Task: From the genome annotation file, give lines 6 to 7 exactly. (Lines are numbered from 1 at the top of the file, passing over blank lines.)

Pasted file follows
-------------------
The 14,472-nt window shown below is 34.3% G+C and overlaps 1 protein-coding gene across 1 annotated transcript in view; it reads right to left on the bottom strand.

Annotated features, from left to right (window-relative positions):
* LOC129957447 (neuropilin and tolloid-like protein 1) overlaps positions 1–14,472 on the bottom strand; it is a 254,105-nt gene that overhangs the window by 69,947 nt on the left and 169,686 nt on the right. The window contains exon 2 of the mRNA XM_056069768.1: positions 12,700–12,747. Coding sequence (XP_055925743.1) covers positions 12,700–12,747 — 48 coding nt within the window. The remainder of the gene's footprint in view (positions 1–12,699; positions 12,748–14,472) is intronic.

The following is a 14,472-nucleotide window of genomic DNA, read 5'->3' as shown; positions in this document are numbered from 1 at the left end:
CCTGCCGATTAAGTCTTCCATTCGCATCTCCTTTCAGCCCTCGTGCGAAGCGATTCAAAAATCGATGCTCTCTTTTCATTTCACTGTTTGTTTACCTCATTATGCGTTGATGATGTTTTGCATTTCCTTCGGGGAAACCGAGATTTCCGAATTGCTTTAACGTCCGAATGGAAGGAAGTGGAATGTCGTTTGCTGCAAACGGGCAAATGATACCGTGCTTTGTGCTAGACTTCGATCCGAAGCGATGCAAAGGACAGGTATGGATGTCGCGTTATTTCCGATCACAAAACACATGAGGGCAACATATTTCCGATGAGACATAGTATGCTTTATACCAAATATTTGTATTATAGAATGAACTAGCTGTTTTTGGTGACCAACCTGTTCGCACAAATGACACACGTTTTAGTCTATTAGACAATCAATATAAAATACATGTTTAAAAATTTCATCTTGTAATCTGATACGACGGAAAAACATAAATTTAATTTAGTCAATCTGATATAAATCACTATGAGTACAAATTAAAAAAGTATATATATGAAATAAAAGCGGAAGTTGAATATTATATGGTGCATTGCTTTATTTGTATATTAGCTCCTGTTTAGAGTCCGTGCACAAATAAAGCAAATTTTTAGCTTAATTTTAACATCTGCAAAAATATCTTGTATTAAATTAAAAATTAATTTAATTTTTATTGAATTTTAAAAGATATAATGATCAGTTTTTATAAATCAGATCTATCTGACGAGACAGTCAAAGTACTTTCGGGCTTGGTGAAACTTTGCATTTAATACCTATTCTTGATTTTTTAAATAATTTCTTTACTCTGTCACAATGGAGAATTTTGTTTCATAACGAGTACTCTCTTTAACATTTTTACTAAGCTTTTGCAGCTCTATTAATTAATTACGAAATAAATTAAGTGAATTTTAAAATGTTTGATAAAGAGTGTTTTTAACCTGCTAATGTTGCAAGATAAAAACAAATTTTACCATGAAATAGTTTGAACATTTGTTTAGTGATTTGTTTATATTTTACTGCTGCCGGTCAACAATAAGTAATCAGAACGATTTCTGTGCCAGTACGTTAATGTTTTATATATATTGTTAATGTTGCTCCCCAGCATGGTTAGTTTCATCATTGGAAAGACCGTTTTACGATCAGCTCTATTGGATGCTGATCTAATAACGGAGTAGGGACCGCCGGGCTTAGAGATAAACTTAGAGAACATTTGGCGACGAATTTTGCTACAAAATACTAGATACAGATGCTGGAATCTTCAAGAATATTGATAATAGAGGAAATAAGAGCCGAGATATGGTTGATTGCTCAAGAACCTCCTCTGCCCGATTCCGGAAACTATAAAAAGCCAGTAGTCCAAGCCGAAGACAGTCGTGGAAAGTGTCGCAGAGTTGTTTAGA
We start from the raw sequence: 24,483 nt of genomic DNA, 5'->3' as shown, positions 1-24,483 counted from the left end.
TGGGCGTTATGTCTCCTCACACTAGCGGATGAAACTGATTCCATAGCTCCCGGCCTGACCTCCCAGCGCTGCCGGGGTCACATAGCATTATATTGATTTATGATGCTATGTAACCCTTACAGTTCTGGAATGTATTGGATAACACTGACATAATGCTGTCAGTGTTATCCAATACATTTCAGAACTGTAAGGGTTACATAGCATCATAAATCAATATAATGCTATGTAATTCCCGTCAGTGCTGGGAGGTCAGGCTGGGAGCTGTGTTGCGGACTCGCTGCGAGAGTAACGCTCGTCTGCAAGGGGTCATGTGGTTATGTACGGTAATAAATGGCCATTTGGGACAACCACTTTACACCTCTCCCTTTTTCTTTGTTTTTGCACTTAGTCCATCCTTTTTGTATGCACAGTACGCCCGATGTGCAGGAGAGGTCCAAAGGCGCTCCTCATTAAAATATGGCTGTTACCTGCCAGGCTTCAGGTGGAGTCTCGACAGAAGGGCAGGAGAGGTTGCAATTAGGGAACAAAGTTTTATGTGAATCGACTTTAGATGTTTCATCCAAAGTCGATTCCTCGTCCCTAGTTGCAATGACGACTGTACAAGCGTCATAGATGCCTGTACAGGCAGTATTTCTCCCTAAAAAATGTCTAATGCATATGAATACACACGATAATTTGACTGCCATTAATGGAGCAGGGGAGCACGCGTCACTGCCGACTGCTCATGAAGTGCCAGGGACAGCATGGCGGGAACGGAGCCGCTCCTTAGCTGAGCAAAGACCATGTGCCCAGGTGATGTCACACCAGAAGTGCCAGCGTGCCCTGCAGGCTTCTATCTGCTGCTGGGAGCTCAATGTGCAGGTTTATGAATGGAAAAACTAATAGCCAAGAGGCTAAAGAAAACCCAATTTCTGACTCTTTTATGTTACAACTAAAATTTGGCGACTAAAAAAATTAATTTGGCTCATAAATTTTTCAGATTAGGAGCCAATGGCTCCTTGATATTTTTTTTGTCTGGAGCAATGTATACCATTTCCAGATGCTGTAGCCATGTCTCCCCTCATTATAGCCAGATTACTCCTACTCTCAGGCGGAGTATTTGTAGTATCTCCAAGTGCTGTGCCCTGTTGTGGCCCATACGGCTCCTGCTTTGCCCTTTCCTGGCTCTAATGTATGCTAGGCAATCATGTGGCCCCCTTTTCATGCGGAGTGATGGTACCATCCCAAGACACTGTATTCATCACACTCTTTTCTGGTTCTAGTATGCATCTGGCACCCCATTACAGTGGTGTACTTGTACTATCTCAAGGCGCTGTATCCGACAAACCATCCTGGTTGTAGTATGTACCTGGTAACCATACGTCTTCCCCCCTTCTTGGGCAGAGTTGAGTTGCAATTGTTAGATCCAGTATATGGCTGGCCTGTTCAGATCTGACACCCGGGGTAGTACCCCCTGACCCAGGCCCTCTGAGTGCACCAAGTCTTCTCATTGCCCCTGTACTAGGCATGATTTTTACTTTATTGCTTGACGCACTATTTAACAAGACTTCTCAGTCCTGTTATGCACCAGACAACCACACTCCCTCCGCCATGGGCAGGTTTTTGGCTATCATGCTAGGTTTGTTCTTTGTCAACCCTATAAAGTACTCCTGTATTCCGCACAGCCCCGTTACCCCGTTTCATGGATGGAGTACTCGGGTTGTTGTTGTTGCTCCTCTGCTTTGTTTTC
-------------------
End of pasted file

We start from the raw sequence: 24,483 nt of genomic DNA, 5'->3' as shown, positions 1-24,483 counted from the left end.
TGGGCGTTATGTCTCCTCACACTAGCGGATGAAACTGATTCCATAGCTCCCGGCCTGACCTCCCAGCGCTGCCGGGGTCACATAGCATTATATTGATTTATGATGCTATGTAACCCTTACAGTTCTGGAATGTATTGGATAACACTGACATAATGCTGTCAGTGTTATCCAATACATTTCAGAACTGTAAGGGTTACATAGCATCATAAATCAATATAATGCTATGTAATTCCCGTCAGTGCTGGGAGGTCAGGCTGGGAGCTGTGTTGCGGACTCGCTGCGAGAGTAACGCTCGTCTGCAAGGGGTCATGTGGTTATGTACGGTAATAAATGGCCATTTGGGACAACCACTTTACACCTCTCCCTTTTTCTTTGTTTTTGCACTTAGTCCATCCTTTTTGTATGCACAGTACGCCCGATGTGCAGGAGAGGTCCAAAGGCGCTCCTCATTAAAATATGGCTGTTACCTGCCAGGCTTCAGGTGGAGTCTCGACAGAAGGGCAGGAGAGGTTGCAATTAGGGAACAAAGTTTTATGTGAATCGACTTTAGATGTTTCATCCAAAGTCGATTCCTCGTCCCTAGTTGCAATGACGACTGTACAAGCGTCATAGATGCCTGTACAGGCAGTATTTCTCCCTAAAAAATGTCTAATGCATATGAATACACACGATAATTTGACTGCCATTAATGGAGCAGGGGAGCACGCGTCACTGCCGACTGCTCATGAAGTGCCAGGGACAGCATGGCGGGAACGGAGCCGCTCCTTAGCTGAGCAAAGACCATGTGCCCAGGTGATGTCACACCAGAAGTGCCAGCGTGCCCTGCAGGCTTCTATCTGCTGCTGGGAGCTCAATGTGCAGGTTTATGAATGGAAAAACTAATAGCCAAGAGGCTAAAGAAAACCCAATTTCTGACTCTTTTATGTTACAACTAAAATTTGGCGACTAAAAAAATTAATTTGGCTCATAAATTTTTCAGATTAGGAGCCAATGGCTCCTTGATATTTTTTTTGTCTGGAGCAATGTATACCATTTCCAGATGCTGTAGCCATGTCTCCCCTCATTATAGCCAGATTACTCCTACTCTCAGGCGGAGTATTTGTAGTATCTCCAAGTGCTGTGCCCTGTTGTGGCCCATACGGCTCCTGCTTTGCCCTTTCCTGGCTCTAATGTATGCTAGGCAATCATGTGGCCCCCTTTTCATGCGGAGTGATGGTACCATCCCAAGACACTGTATTCATCACACTCTTTTCTGGTTCTAGTATGCATCTGGCACCCCATTACAGTGGTGTACTTGTACTATCTCAAGGCGCTGTATCCGACAAACCATCCTGGTTGTAGTATGTACCTGGTAACCATACGTCTTCCCCCCTTCTTGGGCAGAGTTGAGTTGCAATTGTTAGATCCAGTATATGGCTGGCCTGTTCAGATCTGACACCCGGGGTAGTACCCCCTGACCCAGGCCCTCTGAGTGCACCAAGTCTTCTCATTGCCCCTGTACTAGGCATGATTTTTACTTTATTGCTTGACGCACTATTTAACAAGACTTCTCAGTCCTGTTATGCACCAGACAACCACACTCCCTCCGCCATGGGCAGGTTTTTGGCTATCATGCTAGGTTTGTTCTTTGTCAACCCTATAAAGTACTCCTGTATTCCGCACAGCCCCGTTACCCCGTTTCATGGATGGAGTACTCGGGTTGTTGTTGTTGCTCCTCTGCTTTGTTTTC